Just when you thought the markets had stabilized, Thursday brought another rough and tumble day on Wall Street.
The Dow was in the gutter most of the day, plunging 500 points, more than 4 percent, in early trading. The index hovered around that number all day. The S&P and Nasdaq were both down almost 5 percent.
The tumble follows a poor day for world markets. ABC News reports the selloff comes in response to worries about the stability of European lenders and worries about a world economic slowdown:
Investment bank Morgan Stanley cut its global growth forecast for the year to 3.9 percent, down from a previous forecast of 4.2 percent. The bank cited an "insufficient" policy response to Europe's sovereign debt woes and the possibility of fiscal tightening that could make it harder for businesses to borrow.
Morgan Stanley, which also cut its China growth forecast for next year, wrote that the U.S. and Europe are "dangerously close to recession."
The report stated: "Recent policy errors, especially Europe's slow and insufficient response to the sovereign crisis and the drama around lifting the U.S. debt ceiling, have weighed down on financial markets and eroded business and consumer confidence."
The New York Times reports that with the bad economic news investors turned to U.S. Treasuries. The 10-year note, reports the Times, "fell to a record low."
Update at 4:52 p.m. ET. Markets Close:
At the closing bell, the Dow Jones Industrial index had fallen 419 points on the day, for a loss of 3.7 percent. It now stands at 10,991. The S&P 500 Index was even harder-hit, losing 4.5 percent.
Update at 4:06 p.m. ET. Pricing In A Recession:
The Los Angeles Times has a little more analysis on what's causing the market blues. Specifically it looks at a drop in factory activity in the U.S. Mid-Atlantic region. New numbers released by the Philadelphia Federal Reserve Bank's index of economic activity "plummeted to a negative 30.7 this month, down from a positive 3.2 in July and the lowest since a negative 30.8 reading in March 2009 — in the depths of the last recession."
In the words of the Times, that "stunned economists," and it showed in the market, as that number is considered a leading indicator.
Here's how one analyst put it to Reuters:
"The market is beginning to price in a recession. The Philadelphia Fed number was an absolute abomination," said Michael Hewson, market analyst at CMC Markets in London.
"Until we get some clear idea of how policy-makers are going to deal with euro-zone sovereign debt problems, it's not getting to get any better."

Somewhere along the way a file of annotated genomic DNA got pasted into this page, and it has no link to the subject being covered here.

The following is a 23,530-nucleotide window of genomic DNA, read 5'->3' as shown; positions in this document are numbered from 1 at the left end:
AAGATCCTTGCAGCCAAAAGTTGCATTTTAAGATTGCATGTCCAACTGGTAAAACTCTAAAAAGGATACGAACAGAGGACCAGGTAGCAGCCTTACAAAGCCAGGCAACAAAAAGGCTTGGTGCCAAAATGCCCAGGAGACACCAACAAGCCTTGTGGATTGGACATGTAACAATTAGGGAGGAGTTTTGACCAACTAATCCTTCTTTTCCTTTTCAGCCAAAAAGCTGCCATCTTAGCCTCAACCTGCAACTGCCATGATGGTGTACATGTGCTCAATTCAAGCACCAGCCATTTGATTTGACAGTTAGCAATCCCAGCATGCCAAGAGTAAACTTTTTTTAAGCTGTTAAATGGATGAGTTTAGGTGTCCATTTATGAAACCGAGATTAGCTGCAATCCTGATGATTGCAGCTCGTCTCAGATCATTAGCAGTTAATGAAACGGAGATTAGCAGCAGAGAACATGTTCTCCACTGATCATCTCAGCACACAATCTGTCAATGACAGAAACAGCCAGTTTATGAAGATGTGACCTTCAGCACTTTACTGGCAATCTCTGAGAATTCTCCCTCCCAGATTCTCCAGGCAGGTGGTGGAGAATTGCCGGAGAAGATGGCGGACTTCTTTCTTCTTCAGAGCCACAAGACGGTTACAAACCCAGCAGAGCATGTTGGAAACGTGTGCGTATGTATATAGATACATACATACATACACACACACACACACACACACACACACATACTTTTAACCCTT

Update at 3:42 p.m. ET. Gold And Oil:
As we've learned throughout the past few weeks, when the market loses, gold gains. Today gold set a record. According to Bloomberg, "Gold futures rallied as much as 2.1 percent to $1,832 an ounce, while oil slid 6.8 percent."
Update at 1:03 p.m. ET. 'Fear Gauge' Spikes:
The market's "fear gauge" spiked during trading today. The Chicago Board Options Exchange Market Volatility Index, or VIX, was up as much as 35 percent, in the biggest one-day jump since early August.
The Wall Street Journal explains:
VIX measures the prices investors pay to use options as portfolio protection on the Standard & Poor's 500 stock-index, which fell 3.9% to 1147 in afternoon trade.
"We're are seeing strong indications of economic growth slowing," said Etai Friedman, head equity derivatives trading at MKM Partners. Concurrently higher VIX readings are a "sheer reflection of the volatile moves coming back—we're swinging 500 points again."
Update at 11:14 a.m. ET. European Worries:
The Wall Street Journal points out that the markets are still worried about Europe, despite the word from France and Germany that they wanted a true "economic government" for the European Union.
The Journal reports:
After a week that saw European stocks rally on the heels of short-selling bans on the continent, investors have taken a more cautious view after German and French leaders failed earlier this week to come up with concrete proposals to more meaningfully address sovereign debt problems.
"The press conference earlier this week was simply an announcement of a set of intentions. Now, the market is wondering: What are they actually going to do?" said Brett Hammond, senior economist at TIAA-CREF. "The U.S. has a relatively strong central bank and a strong fiscal authority. The European Union lacks both of these, and that all raises the question in a very pointed way about whether there should be stronger institutions. If you begin to see some action in that direction, that would be good for the markets."
Mr. Hammond said investors were looking for "some baby steps" in terms of actual policy coordination between Germany and France, as well as stronger signs of leadership from Europe's two strongest economies.